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Rhonda K. Reger and Paula A. Kincaid

Content analysis is to words (and other unstructured data) as statistics is to numbers (also called structured data)—an umbrella term encompassing a range of analytic techniques. Content analyses range from purely qualitative analyses, often used in grounded theorizing and case-based research to reduce interview data into theoretically meaningful categories, to highly quantitative analyses that use concept dictionaries to convert words and phrases into numerical tables for further quantitative analysis. Common specialized types of qualitative content analysis include methods associated with grounded theorizing, narrative analysis, discourse analysis, rhetorical analysis, semiotic analysis, interpretative phenomenological analysis, and conversation analysis. Major quantitative content analyses include dictionary-based approaches, topic modeling, and natural language processing. Though specific steps for specific types of content analysis vary, a prototypical content analysis requires eight steps beginning with defining coding units and ending with assessing the trustworthiness, reliability, and validity of the overall coding. Furthermore, while most content analysis evaluates textual data, some studies also analyze visual data such as gestures, videos and pictures, and verbal data such as tone. Content analysis has several advantages over other data collection and analysis methods. Content analysis provides a flexible set of tools that are suitable for many research questions where quantitative data are unavailable. Many forms of content analysis provide a replicable methodology to access individual and collective structures and processes. Moreover, content analysis of documents and videos that organizational actors produce in the normal course of their work provides unobtrusive ways to study sociocognitive concepts and processes in context, and thus avoids some of the most serious concerns associated with other commonly used methods. Content analysis requires significant researcher judgment such that inadvertent biasing of results is a common concern. On balance, content analysis is a promising activity for the rigorous exploration of many important but difficult-to-study issues that are not easily studied via other methods. For these reasons, content analysis is burgeoning in business and management research as researchers seek to study complex and subtle phenomena.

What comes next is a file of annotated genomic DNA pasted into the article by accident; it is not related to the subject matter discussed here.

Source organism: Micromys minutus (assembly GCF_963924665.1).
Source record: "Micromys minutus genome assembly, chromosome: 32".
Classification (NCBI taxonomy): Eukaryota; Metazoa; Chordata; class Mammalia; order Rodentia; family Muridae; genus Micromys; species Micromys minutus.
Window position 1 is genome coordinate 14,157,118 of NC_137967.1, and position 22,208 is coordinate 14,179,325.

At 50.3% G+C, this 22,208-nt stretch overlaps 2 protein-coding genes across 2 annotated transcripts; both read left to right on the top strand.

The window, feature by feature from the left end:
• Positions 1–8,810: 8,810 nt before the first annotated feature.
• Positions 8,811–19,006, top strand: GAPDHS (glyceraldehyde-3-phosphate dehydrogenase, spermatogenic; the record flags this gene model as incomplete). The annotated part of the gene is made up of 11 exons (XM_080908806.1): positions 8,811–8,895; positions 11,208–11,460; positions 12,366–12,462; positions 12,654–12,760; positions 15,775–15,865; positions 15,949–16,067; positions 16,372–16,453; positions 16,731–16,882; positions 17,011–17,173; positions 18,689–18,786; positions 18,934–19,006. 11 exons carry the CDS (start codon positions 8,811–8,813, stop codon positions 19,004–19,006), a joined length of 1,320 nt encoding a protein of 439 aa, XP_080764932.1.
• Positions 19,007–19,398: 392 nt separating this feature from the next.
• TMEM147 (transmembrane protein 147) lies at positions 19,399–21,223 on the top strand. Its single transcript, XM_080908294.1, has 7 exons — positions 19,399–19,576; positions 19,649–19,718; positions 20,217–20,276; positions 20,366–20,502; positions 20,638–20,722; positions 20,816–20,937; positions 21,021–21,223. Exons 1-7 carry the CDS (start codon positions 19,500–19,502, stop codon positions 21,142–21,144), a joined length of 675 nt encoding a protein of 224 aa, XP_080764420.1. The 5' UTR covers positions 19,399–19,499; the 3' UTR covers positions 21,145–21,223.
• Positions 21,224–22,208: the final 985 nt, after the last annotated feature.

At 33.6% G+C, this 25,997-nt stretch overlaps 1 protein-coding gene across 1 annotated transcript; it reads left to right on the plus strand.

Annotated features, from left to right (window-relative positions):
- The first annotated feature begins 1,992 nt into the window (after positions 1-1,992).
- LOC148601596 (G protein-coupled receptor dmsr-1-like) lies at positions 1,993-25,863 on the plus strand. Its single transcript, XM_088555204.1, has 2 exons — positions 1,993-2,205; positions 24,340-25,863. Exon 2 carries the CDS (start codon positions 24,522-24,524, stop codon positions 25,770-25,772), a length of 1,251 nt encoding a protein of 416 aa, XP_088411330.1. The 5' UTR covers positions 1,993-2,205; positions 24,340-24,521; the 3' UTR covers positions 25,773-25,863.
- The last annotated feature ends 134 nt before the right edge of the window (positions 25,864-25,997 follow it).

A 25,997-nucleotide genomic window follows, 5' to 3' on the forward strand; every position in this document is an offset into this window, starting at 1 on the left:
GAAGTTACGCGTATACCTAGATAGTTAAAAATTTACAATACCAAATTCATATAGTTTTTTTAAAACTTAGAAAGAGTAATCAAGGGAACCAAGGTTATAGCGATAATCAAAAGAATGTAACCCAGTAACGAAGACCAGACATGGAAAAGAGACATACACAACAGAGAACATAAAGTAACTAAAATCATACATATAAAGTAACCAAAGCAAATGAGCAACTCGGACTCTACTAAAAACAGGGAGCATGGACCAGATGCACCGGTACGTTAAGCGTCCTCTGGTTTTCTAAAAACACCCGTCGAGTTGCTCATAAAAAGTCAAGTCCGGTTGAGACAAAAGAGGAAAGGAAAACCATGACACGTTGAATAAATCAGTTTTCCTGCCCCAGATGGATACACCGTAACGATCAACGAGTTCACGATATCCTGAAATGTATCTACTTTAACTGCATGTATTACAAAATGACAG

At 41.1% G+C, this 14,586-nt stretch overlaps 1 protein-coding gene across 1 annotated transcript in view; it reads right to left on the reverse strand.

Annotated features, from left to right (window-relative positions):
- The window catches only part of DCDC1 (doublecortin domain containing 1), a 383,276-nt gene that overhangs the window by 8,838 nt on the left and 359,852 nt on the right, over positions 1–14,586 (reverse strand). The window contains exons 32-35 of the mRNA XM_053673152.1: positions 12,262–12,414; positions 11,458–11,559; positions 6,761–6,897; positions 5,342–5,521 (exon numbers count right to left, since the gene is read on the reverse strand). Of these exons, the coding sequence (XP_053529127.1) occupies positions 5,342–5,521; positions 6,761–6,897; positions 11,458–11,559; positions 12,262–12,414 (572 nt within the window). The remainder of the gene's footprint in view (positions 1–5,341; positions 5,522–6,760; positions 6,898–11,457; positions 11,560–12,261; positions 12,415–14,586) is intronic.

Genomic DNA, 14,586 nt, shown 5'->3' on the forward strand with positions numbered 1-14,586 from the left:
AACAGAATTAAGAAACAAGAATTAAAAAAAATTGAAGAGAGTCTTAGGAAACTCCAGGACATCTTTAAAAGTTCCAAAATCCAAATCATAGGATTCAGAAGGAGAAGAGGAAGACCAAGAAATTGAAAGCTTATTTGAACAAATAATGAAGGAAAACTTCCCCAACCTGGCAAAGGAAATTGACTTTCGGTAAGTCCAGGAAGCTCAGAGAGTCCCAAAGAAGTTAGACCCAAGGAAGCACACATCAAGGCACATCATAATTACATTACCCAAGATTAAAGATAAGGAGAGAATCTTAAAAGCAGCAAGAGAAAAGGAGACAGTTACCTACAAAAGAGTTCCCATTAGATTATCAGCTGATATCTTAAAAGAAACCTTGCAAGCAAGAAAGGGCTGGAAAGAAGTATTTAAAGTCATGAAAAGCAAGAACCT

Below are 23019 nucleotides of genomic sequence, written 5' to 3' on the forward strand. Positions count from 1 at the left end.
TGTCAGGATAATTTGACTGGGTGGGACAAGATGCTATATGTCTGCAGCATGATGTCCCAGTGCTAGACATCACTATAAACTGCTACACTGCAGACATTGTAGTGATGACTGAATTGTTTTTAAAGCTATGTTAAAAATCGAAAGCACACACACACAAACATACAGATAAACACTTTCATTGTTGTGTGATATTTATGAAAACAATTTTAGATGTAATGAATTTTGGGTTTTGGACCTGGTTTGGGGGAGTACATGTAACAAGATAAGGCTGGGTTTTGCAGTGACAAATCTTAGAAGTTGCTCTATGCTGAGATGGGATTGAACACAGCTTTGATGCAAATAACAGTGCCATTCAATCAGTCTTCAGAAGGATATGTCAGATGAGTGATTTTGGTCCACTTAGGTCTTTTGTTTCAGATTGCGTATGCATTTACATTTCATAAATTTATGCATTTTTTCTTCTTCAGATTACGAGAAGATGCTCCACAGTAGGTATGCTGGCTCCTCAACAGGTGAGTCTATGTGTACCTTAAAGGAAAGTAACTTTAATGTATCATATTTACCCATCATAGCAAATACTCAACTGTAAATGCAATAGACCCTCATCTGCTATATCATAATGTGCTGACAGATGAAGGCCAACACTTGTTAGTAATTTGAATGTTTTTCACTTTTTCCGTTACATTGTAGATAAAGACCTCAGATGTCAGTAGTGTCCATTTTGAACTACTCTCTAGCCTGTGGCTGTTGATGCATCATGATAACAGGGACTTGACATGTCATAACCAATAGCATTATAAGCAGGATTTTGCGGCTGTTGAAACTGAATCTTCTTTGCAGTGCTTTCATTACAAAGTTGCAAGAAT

Eric Volmar and Kathleen M. Eisenhardt

Theory building from case studies is a research strategy that combines grounded theory building with case studies. Its purpose is to develop novel, accurate, parsimonious, and robust theory that emerges from and is grounded in data. Case research is well-suited to address “big picture” theoretical gaps and dilemmas, particularly when existing theory is inadequate. Further, this research strategy is particularly useful for answering questions of “how” through its deep and longitudinal immersion in a focal phenomenon. The process of conducting case study research includes a thorough literature review to identify an appropriate and compelling research question, a rigorous study design that involves artful theoretical sampling, rich and complete data collection from multiple sources, and a creative yet systematic grounded theory building process to analyze the cases and build emergent theory about significant phenomena. Rigorous theory building case research is fundamentally centered on strong emergent theory with precise theoretical logic and robust grounding in empirical data. Not surprisingly then, theory building case research is disproportionately represented among the most highly cited and award-winning research.